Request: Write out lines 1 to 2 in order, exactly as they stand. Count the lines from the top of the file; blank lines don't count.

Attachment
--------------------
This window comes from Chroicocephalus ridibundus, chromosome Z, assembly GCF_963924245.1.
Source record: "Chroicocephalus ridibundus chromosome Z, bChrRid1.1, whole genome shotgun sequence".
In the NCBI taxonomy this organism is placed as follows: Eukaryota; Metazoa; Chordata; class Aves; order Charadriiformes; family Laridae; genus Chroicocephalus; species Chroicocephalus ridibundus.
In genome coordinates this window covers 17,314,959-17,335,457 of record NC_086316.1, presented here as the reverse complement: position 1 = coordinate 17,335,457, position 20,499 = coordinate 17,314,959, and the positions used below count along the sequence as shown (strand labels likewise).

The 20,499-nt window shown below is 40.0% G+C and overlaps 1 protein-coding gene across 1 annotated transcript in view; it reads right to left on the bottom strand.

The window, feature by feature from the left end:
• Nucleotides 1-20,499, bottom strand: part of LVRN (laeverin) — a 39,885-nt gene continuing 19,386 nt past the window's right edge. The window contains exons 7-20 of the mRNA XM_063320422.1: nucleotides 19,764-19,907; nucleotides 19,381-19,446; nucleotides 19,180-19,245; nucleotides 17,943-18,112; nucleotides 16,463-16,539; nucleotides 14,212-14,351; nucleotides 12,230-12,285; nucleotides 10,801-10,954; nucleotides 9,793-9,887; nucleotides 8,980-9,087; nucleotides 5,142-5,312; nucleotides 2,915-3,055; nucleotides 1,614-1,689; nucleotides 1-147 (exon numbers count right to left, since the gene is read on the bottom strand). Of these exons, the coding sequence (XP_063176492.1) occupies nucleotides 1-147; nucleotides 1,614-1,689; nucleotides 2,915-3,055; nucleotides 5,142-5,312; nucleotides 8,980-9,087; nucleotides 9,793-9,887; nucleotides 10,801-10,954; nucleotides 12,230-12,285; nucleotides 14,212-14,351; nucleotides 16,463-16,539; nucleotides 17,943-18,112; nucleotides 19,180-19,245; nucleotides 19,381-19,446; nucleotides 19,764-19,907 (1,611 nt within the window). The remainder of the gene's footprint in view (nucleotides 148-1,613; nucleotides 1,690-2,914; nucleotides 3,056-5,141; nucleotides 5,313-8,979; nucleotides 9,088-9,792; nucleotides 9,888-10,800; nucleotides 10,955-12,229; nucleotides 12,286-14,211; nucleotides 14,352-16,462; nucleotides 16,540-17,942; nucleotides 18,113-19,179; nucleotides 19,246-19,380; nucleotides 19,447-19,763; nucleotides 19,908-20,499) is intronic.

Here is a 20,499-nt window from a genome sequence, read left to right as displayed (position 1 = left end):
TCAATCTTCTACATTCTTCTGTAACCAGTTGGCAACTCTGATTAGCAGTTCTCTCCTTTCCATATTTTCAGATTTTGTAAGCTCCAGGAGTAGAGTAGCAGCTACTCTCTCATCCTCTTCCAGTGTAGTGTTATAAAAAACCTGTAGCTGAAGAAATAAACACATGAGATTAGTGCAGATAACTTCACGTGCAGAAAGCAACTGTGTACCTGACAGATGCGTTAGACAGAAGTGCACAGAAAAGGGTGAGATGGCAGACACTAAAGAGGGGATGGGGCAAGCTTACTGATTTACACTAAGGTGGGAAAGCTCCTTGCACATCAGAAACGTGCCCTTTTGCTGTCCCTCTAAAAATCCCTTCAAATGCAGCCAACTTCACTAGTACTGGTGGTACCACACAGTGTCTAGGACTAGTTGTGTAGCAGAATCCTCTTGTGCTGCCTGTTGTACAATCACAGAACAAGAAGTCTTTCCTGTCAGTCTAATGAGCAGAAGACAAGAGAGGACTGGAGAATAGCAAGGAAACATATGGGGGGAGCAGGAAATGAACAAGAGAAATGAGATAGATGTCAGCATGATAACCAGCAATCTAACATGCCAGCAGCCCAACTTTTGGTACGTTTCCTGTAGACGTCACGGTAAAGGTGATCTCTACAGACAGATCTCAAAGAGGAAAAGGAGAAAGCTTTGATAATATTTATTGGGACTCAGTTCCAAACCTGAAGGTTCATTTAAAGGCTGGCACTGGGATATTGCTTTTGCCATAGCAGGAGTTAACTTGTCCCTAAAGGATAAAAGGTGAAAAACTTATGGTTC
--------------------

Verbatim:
This window comes from Chroicocephalus ridibundus, chromosome Z, assembly GCF_963924245.1.
Source record: "Chroicocephalus ridibundus chromosome Z, bChrRid1.1, whole genome shotgun sequence".